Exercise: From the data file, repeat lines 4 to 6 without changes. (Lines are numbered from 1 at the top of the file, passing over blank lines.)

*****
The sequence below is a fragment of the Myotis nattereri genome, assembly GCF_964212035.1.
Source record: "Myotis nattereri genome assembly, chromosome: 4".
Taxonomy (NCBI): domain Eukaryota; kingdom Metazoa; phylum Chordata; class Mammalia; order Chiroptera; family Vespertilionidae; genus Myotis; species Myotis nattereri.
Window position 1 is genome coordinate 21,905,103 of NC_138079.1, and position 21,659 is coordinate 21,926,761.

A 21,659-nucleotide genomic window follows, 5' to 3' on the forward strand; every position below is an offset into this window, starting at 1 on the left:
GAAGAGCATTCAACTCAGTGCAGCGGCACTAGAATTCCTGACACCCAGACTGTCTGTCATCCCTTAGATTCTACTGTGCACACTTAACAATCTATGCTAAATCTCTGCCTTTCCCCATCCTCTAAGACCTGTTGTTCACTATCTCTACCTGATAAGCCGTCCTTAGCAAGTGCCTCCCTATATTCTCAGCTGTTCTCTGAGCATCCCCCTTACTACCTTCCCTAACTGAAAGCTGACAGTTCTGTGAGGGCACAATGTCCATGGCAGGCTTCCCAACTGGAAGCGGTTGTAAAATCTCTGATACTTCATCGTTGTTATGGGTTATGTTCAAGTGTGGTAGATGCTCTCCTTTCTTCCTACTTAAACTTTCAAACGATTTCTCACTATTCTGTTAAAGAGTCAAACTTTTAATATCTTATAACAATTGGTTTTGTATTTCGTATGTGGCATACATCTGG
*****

Window position 1 is genome coordinate 21,905,103 of NC_138079.1, and position 21,659 is coordinate 21,926,761.

A 21,659-nucleotide genomic window follows, 5' to 3' on the forward strand; every position below is an offset into this window, starting at 1 on the left:
GAAGAGCATTCAACTCAGTGCAGCGGCACTAGAATTCCTGACACCCAGACTGTCTGTCATCCCTTAGATTCTACTGTGCACACTTAACAATCTATGCTAAATCTCTGCCTTTCCCCATCCTCTAAGACCTGTTGTTCACTATCTCTACCTGATAAGCCGTCCTTAGCAAGTGCCTCCCTATATTCTCAGCTGTTCTCTGAGCATCCCCCTTACTACCTTCCCTAACTGAAAGCTGACAGTTCTGTGAGGGCACAATGTCCATGGCAGGCTTCCCAACTGGAAGCGGTTGTAAAATCTCTGATACTTCATCGTTGTTATGGGTTATGTTCAAGTGTGGTAGATGCTCTCCTTTCTTCCTACTTAAACTTTCAAACGATTTCTCACTATTCTGTTAAAGAGTCAAACTTTTAATATCTTATAACAATTGGTTTTGTATTTCGTATGTGGCATACATCTGG